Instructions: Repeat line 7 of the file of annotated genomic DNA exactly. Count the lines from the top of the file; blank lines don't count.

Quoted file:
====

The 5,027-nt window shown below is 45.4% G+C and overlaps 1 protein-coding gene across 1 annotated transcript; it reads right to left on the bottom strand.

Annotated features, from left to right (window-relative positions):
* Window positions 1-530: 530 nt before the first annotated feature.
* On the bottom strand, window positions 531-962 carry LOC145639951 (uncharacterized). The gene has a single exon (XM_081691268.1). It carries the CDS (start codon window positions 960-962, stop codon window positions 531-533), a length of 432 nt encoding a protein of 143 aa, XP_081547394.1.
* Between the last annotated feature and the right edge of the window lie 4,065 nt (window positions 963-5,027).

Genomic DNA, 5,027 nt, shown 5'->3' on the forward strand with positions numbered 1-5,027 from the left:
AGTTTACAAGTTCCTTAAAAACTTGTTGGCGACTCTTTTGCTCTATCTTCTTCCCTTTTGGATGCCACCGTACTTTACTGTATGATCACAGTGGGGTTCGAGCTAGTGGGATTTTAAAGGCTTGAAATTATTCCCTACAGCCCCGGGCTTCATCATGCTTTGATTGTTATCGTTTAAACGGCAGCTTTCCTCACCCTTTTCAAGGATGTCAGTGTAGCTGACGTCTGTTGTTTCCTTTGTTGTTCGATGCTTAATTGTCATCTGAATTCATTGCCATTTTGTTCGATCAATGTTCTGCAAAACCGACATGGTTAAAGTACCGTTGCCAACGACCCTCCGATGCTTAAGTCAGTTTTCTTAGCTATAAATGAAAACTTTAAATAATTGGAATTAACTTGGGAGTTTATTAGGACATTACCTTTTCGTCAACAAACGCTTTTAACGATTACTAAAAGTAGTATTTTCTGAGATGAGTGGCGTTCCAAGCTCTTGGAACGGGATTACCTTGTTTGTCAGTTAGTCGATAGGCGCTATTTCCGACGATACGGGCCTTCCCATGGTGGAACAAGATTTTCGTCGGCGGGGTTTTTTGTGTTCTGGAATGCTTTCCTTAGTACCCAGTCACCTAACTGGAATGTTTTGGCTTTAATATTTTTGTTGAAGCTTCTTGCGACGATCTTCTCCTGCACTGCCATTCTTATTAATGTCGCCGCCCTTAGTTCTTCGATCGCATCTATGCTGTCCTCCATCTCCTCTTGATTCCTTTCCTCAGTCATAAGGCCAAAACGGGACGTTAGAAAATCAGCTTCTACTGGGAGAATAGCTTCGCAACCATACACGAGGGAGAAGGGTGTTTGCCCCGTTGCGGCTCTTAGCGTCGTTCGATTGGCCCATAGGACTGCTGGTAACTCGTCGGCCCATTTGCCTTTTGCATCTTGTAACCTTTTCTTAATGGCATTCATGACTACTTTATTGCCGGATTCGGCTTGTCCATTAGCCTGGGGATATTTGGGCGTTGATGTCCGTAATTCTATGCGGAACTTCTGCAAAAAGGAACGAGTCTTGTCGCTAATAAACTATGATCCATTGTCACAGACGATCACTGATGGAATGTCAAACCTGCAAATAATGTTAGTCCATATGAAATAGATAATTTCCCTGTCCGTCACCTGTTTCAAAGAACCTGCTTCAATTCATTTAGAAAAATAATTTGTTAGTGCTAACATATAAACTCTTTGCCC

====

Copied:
AGTTTACAAGTTCCTTAAAAACTTGTTGGCGACTCTTTTGCTCTATCTTCTTCCCTTTTGGATGCCACCGTACTTTACTGTATGATCACAGTGGGGTTCGAGCTAGTGGGATTTTAAAGGCTTGAAATTATTCCCTACAGCCCCGGGCTTCATCATGCTTTGATTGTTATCGTTTAAACGGCAGCTTTCCTCACCCTTTTCAAGGATGTCAGTGTAGCTGACGTCTGTTGTTTCCTTTGTTGTTCGATGCTTAATTGTCATCTGAATTCATTGCCATTTTGTTCGATCAATGTTCTGCAAAACCGACATGGTTAAAGTACCGTTGCCAACGACCCTCCGATGCTTAAGTCAGTTTTCTTAGCTATAAATGAAAACTTTAAATAATTGGAATTAACTTGGGAGTTTATTAGGACATTACCTTTTCGTCAACAAACGCTTTTAACGATTACTAAAAGTAGTATTTTCTGAGATGAGTGGCGTTCCAAGCTCTTGGAACGGGATTACCTTGTTTGTCAGTTAGTCGATAGGCGCTATTTCCGACGATACGGGCCTTCCCATGGTGGAACAAGATTTTCGTCGGCGGGGTTTTTTGTGTTCTGGAATGCTTTCCTTAGTACCCAGTCACCTAACTGGAATGTTTTGGCTTTAATATTTTTGTTGAAGCTTCTTGCGACGATCTTCTCCTGCACTGCCATTCTTATTAATGTCGCCGCCCTTAGTTCTTCGATCGCATCTATGCTGTCCTCCATCTCCTCTTGATTCCTTTCCTCAGTCATAAGGCCAAAACGGGACGTTAGAAAATCAGCTTCTACTGGGAGAATAGCTTCGCAACCATACACGAGGGAGAAGGGTGTTTGCCCCGTTGCGGCTCTTAGCGTCGTTCGATTGGCCCATAGGACTGCTGGTAACTCGTCGGCCCATTTGCCTTTTGCATCTTGTAACCTTTTCTTAATGGCATTCATGACTACTTTATTGCCGGATTCGGCTTGTCCATTAGCCTGGGGATATTTGGGCGTTGATGTCCGTAATTCTATGCGGAACTTCTGCAAAAAGGAACGAGTCTTGTCGCTAATAAACTATGATCCATTGTCACAGACGATCACTGATGGAATGTCAAACCTGCAAATAATGTTAGTCCATATGAAATAGATAATTTCCCTGTCCGTCACCTGTTTCAAAGAACCTGCTTCAATTCATTTAGAAAAATAATTTGTTAGTGCTAACATATAAACTCTTTGCCC